A few weeks ago I read one of Jeff’s posts about a young man with disabilities who was a member of a marching band. It reminded me of a story I read about in our local paper a number of years ago.
A young man of high school age had cerebral palsy. He wanted to be a member of his school’s marching band. This didn’t seem to be a problem, as he had someone who pushed his wheelchair in parades. Then the band began to include some intricate moves in order for a chance to win in field competition, and now this young man could possibly hold them back from their ultimate goal of collecting a trophy. They wanted him to sit on the sidelines and play from there.
A neighbor and I got into a discussion about this issue as it was being played out in the papers. She asked me, wouldn’t I be upset if my kids had worked really hard and were being held back from a possible trophy because of a person with a disability? I answered that I was pretty certain that my kids wouldn’t want to participate unless this young man could part of the group.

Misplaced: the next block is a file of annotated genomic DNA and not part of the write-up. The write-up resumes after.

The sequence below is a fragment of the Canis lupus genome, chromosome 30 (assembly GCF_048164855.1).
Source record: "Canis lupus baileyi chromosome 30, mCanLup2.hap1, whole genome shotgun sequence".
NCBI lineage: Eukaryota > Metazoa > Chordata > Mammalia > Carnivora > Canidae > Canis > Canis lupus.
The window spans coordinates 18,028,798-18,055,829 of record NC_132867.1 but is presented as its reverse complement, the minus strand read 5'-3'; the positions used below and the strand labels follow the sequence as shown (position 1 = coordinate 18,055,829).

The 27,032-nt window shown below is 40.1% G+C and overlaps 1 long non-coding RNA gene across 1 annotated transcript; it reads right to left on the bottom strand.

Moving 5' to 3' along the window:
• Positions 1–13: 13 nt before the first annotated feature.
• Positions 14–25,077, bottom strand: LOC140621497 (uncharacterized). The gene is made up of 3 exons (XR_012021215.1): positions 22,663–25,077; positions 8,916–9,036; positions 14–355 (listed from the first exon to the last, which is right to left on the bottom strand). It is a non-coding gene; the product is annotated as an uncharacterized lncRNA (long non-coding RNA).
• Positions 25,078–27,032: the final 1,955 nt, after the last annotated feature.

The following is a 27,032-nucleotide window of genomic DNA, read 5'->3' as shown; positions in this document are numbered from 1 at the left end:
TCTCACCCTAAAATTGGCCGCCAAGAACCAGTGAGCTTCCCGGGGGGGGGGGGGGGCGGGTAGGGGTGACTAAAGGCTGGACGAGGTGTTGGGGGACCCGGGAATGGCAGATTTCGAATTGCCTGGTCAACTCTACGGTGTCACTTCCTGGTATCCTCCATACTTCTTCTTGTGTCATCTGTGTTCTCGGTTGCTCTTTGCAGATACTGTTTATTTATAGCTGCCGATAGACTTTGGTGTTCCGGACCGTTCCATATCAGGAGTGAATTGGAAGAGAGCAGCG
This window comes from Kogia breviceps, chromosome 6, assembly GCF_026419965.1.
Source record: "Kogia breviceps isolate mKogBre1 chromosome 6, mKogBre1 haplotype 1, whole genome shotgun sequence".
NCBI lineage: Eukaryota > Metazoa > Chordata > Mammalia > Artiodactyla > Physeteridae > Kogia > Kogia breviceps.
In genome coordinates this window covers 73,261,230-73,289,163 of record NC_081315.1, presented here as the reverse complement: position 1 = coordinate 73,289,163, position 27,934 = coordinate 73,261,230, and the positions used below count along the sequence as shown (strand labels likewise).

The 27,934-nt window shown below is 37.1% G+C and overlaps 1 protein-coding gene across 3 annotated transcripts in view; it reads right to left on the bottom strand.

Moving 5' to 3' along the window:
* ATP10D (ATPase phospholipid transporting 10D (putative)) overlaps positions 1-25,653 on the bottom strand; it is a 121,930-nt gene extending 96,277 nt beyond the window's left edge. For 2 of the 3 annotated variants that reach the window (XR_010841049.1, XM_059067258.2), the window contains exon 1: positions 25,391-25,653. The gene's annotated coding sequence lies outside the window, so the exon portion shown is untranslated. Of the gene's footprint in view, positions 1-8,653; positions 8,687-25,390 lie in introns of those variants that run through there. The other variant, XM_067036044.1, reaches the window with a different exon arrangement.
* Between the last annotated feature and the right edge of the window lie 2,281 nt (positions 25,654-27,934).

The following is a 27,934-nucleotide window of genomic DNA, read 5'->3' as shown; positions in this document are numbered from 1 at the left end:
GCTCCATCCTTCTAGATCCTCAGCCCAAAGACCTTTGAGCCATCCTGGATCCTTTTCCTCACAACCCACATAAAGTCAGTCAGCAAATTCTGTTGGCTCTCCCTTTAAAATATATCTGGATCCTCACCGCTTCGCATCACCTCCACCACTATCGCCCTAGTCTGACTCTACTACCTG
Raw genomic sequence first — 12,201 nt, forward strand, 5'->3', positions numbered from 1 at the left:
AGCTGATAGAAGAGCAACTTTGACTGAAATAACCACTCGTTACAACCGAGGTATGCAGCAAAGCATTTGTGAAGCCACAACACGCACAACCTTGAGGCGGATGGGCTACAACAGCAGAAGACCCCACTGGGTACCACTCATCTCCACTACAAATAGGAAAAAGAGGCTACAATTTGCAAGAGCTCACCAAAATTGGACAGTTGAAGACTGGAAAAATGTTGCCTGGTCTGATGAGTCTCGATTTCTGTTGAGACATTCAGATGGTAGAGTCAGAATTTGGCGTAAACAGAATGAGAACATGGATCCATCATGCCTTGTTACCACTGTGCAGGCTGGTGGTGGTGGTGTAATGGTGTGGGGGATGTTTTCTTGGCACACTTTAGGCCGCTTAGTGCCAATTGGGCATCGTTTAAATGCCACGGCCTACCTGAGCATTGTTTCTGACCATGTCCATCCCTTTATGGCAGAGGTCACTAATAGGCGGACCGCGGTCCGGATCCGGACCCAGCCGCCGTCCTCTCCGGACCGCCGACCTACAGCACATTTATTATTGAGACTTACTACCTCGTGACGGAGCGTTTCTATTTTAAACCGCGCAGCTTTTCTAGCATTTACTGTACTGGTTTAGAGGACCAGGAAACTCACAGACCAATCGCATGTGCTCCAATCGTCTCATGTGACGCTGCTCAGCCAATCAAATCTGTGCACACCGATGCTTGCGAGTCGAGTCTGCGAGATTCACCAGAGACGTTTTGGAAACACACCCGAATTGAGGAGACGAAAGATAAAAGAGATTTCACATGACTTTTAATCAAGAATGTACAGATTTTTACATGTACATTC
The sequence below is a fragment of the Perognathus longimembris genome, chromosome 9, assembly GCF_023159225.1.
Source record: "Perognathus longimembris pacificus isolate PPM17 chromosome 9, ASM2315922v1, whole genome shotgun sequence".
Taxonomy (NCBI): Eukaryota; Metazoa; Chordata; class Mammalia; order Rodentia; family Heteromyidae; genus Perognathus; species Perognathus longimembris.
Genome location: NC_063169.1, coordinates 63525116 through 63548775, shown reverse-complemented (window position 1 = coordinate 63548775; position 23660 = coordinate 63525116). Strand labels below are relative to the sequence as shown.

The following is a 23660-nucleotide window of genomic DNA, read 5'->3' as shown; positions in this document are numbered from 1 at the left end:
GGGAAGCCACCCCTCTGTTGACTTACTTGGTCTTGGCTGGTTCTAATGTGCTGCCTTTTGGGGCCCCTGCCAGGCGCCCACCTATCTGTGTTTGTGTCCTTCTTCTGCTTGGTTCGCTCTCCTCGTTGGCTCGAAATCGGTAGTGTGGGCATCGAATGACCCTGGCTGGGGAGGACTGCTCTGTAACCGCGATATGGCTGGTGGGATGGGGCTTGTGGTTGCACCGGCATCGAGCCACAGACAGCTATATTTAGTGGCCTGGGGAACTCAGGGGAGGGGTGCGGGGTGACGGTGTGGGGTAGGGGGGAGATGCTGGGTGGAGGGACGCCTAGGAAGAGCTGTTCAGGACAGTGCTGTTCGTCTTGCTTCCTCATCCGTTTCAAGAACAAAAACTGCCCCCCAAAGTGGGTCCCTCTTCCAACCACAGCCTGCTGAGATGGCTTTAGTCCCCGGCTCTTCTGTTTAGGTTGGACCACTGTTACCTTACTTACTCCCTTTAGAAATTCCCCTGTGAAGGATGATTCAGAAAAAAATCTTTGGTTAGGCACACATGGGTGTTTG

To this day, I don’t know who eventually won that trophy. I know that the band in question was not from the school district in which I live, but I cannot remember which district it was. I’m not even sure if the young man got to participate or not. Still, it leaves me with questions. At what point is winning not the most important thing? Are there greater lessons to be learned than perfect formations and hitting all the right notes? Is it better to be remembered for what we won, or how we treated our friends along the way? Should we reach out to those for whom life may not be so easy, or should we reach out for a chance at that brass ring, no matter whom we have to knock out of the way to get it?